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  • Jul 30, 2018

Super Computer Cuts Caribbean’s Big Climate Data Challenges Down to Size

Gail Hoad 

It is a terrible irony that although the small island and coastal states of the Caribbean contribute very little to greenhouse gas emissions, size, geographical location, topography and heavy reliance on natural resources make Caribbean countries particularly vulnerable to climate change, including more intense storm systems, extensive droughts, and rising sea levels.

And it’s an added irony that up to about eight years ago Caribbean countries, simply because of their size, did not have enough access to localised climate information and data needed to inform planning and decision making. Climate models produced globally did not provide data at the scale of the Caribbean’s territories.

It is a terrible irony that although the small island and coastal states of the Caribbean contribute very little to greenhouse gas emissions driving global climate change, the region is disproportionately affected by the impacts of a changing climate. Their small size, geographical location, topography and heavy reliance on natural resources all make Caribbean countries particularly vulnerable to climate change impacts including more intense storm systems, extensive droughts, rising sea levels and the resurgence of dengue and emergence of newer vector borne diseases such as Chikungunya and Zika in the region.

And it’s an added irony that up to about eight years ago Caribbean countries, simply because of their size, did not have enough access to the localised climate information and data needed to inform planning and decision making. Climate models produced globally did not provide data at the scale of the Caribbean’s territories. The small states of the region also did not have access to the technology and technical capacity to conduct this type of modeling.


It was only in 2009/2010 that climate modelers got significant data to be able to say something about the Caribbean climate and even then, the resolution was not adequate to report on the smaller islands, according to Jayaka Campbell of the Climate Studies Group at the University of the West Indies’ (UWI) Mona campus in Jamaica. 

All that changed with the 2016 introduction of a high performance computing and storage system for climate modeling dubbed SPARKS (Scientific Platform for Applied Research and Knowledge Sharing). SPARKS was acquired with funding of $750,000 from the Climate Investment Funds, through the Inter-American Development Bank. It is housed at the UWI Mona campus.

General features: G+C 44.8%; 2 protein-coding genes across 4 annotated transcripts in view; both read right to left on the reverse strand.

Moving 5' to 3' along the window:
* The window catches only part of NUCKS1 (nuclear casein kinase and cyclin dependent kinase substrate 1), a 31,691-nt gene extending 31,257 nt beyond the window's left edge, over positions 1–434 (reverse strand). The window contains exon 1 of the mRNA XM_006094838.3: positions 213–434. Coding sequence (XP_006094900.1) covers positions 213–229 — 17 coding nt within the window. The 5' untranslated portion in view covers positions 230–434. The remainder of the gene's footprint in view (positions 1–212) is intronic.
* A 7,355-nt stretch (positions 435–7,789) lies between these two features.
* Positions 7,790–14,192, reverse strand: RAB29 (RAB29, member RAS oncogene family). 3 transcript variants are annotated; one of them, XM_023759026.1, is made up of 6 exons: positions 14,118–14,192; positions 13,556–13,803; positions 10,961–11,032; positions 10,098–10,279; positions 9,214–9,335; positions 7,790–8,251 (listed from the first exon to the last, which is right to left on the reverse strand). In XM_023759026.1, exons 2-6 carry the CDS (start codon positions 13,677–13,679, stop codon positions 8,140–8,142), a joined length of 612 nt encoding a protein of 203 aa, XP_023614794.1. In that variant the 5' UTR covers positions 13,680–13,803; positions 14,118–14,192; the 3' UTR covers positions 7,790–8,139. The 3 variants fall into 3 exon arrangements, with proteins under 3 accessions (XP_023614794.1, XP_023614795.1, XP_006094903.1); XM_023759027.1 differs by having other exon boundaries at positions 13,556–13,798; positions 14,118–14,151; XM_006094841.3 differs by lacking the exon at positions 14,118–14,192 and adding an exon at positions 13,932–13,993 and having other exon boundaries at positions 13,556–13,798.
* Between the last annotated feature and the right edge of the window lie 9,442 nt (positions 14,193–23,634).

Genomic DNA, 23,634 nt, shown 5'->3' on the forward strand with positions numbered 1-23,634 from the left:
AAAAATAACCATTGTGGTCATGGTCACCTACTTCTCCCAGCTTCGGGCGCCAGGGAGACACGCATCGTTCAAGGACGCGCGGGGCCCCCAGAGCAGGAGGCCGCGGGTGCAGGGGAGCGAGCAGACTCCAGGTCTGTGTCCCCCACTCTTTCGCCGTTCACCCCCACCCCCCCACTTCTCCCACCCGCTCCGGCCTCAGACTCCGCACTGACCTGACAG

The Climate Studies Group at Mona is a co-implementing partner and working to improve the availability of future climate projections to support the region's adaptation planning, decision making, and sectoral modeling and projections.


“Now we can drill right down with SPARKS,” says Jayaka who is also a data analyst working with the high performance system. He explains that SPARKS allows the region to isolate geographical areas within countries for better resolution and to provide more refined climate data for planners. 

“This data is useful for farming, construction, health, the work governments do with planning and development – all of which have to take climate into account,” Jayaka  notes. 
SPARKS is now ensuring the Caribbean region is well positioned to provide downscaled results for the Sixth Assessment Report for the Intergovernmental Panel on Climate Change (IPCC). Jayaka explains enthusiastically that this was not possible before, and that previous IPCC assessment reports had remarked on the dearth of information from the Caribbean. 

“We have always been three to seven years behind in getting the modelling done and now we are less than a year behind in providing the downscaled results for the Sixth Assessment Report.”
Programme Manager for the PPCR Regional Track, Ainsley Henry, feels these results demonstrate that SPARKS is living up to expectations by providing information that can be used to make decisions for climate resilient planning and development in the Caribbean, and by positioning the region’s climate modellers to take their rightful place among their colleagues across the globe. 

Finally, Jayaka notes, SPARKS has been a great support to the climate data sharing community in the region. It has improved the quality of data being shared and it has also improved the process of sharing data, including providing a space where all data can be housed.

“Even though it is done through the PPCR for the Caribbean, the data is also being made available to our partners and neighbours in Central America and parts of South America.”

And what’s ahead for our climate super computer? By the end of 2018 SPARKS will provide a data sharing portal on Caribbean climate information that is open to the public. This means that the ordinary man or woman in the Caribbean (and the wider world), without any specific technical training in climate science, will be able to generate maps, graphs and other information products related to the climate in the countries of the region using SPARKS’ data and systems.  

SPARKS is indeed working to help the Caribbean cut the challenges of climate change down to size!